Once again I find myself thinking a lot about what worship IS and IS NOT.
This is not a bad idea if you’re responsible for leading worship. It’s a big responsibility, a serious undertaking and a high calling.
Worship decisions are huge for the spiritual formation of your people. Frequently, we should look at what we’re doing, evaluate and recalibrate.
In the church world, when we hit bumps in the road, when we’re trying to resolve conundrums, or when we know something has to change – it’s time to ask again the fundamental questions with an open heart and mind. Let’s start with:
What is the purpose of corporate worship?
Google that. There are many answers, with many points of emphasis. Here’s my latest take:
The purpose of corporate worship is to provide a ways and means for the people of God to have communion with God.
I suggest that God is intensely relational. This idea of communion reflects God’s nature of love, His desire to have intimacy with His sons and daughters. Here’s why.
1. God has a vision for worship and it is to be together.
“I will be your God and you will be my people”
This sentiment is woven throughout the biblical narrative, both Old and New Testament.
I will take you as my own people, and I will be your God. Exodus 6:7
I will walk among you and be your God, and you will be my people. Lev 26:12
But you are a chosen people, a royal priesthood, a holy nation, a people belonging to God, that you may declare the praises of him who called you out of darkness into his wonderful light. 1 Peter 2:9
2. Worship is a pattern of revelation and response.
In worship God reveals, man responds.
We can love Him because He first loved us 1 John 4:19
When we truly encounter the almighty living God in all His majesty, power, holiness and glory – our response is reverence, humility and honor. We then give Him glory through words of praise – this is doxology.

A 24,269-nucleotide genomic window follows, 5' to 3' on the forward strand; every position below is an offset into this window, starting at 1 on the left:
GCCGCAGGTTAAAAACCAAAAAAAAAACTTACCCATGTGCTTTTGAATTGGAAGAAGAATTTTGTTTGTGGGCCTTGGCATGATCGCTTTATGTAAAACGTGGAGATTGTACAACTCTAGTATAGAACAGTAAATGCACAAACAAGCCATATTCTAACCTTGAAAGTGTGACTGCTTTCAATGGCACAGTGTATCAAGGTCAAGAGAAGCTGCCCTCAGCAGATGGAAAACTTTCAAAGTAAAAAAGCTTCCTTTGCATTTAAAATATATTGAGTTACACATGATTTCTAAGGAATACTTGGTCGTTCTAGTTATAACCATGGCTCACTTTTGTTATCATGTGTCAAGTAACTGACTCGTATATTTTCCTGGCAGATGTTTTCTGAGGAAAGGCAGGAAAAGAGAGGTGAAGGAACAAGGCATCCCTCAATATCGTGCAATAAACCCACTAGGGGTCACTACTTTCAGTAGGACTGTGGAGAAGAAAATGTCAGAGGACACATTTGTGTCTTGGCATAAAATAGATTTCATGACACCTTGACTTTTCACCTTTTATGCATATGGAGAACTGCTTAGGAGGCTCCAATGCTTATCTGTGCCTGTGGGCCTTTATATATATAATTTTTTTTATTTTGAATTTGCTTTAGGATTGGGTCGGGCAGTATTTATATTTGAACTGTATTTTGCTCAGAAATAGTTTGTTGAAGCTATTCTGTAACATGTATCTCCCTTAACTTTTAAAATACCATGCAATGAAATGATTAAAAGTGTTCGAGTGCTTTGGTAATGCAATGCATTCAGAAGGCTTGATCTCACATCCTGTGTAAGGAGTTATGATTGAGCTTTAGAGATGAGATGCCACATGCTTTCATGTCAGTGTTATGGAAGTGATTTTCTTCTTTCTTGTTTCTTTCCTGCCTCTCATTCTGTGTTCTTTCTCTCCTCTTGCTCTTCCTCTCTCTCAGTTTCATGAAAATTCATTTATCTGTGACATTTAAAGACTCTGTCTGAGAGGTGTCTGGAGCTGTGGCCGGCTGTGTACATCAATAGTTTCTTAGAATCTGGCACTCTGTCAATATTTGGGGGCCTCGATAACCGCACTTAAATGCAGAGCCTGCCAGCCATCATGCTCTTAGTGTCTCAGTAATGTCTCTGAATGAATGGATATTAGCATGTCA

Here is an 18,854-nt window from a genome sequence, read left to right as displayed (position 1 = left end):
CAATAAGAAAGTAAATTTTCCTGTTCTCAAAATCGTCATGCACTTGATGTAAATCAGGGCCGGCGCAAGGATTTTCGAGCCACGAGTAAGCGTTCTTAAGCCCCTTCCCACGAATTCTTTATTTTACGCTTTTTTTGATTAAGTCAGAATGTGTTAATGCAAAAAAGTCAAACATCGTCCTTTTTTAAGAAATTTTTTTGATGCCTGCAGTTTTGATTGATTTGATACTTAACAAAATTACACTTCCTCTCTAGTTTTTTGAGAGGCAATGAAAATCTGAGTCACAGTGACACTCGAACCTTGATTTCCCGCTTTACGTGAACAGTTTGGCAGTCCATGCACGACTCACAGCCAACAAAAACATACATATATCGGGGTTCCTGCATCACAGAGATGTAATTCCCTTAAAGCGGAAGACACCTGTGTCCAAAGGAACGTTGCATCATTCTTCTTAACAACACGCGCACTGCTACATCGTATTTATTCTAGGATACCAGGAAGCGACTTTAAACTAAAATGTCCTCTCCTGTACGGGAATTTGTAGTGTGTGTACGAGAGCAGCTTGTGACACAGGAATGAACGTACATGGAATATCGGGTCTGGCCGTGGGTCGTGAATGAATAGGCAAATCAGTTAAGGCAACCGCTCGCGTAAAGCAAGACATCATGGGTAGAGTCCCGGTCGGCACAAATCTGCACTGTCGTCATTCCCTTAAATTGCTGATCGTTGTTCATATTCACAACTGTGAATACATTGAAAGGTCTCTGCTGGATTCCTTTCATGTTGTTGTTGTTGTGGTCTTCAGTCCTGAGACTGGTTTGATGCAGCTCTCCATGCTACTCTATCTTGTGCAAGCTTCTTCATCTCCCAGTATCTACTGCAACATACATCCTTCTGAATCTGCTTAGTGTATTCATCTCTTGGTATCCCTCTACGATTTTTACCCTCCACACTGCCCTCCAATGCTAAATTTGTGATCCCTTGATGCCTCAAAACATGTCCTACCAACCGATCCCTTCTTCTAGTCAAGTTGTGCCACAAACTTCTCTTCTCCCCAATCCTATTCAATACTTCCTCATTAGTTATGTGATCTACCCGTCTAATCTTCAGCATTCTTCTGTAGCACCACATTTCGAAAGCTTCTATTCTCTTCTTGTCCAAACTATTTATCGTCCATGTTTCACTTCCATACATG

Only the one true God is worthy of wholehearted worship.
Which leads us then to the next question.
What is the role of music in worship?
We are not to worship “worship”. Especially worship music. That is idolatry.
Music is a tool. It is a powerful vehicle of communication and expression. But it is a created thing, the Creator does not dwell in the music. Music is the work of men’s hands.
The primary role of music is to serve the purpose of worship, which is communion, or closeness with God.
We do that as the gathered church through singing, clapping, bowing, lifting hands, and other biblical actions, often led by music.
Music helps us sing together, clap together, etc. Music connects with us at a deeply emotional level. Music can and does inspire, entertain, inform and motivate, but these outcomes are secondary.
“Excellence” in worship music is a wonderful servant but a terrible master. Chasing the impulse that “everything has to be amazing so we can impress as many people as possible” is a distorted motive.
The purpose of worship music is not to attract or draw a crowd. It is not to make us or our house of worship “famous”. These things may happen for the glory of God, but they are not to be our motivation.
To encourage one another, edification, is another reason we gather to worship.
Worship begins at the heart level.
Speak to one another with psalms, hymns, and songs from the Spirit. Sing and make music from your heart to the Lord Ephesians 5:19
Therefore encourage one another and build each other up 1 Thessalonians 5;11
Can I say this to you my friend? Sometimes “amateur” music encourages people better than “professional”. Maybe it’s because we can relate it more, I don’t know. I wish every perfectionistic critic would seriously consider that, because you know it’s true.
Blessed are the pure in heart, for they will see God. Matthew 5:8
The “pure in heart” may sing out of tune, play out of tune, chose cheesy songs, be over the hill, out of style and basically un-hip; but they are the ones who not only see God, they are the ones who reflect God. By the way, the “pure in heart” may also have world class talent with killer chops, good taste and be young and good looking. They reflect God too.
It is the presence of God that does the heavy lifting in worship, not our talent or high dollar production values. I respect the massive effort it takes to pull off great production, I’m just saying that is not what worship is all about.
God is in the transformation business.
When we gather for worship, we should leave changed, with a fresh revelation of God for who He really is – holy, good, merciful and loving. We should be transformed and then take action as ambassadors for Christ.
Then we will know that the purpose of church worship has been fulfilled.
Over to you!
What do you think is the purpose of church worship? What would you add or change? I’d love to hear your thoughts on this!
Coming oh so very soon! My new “Wholehearted Worship” e-book series.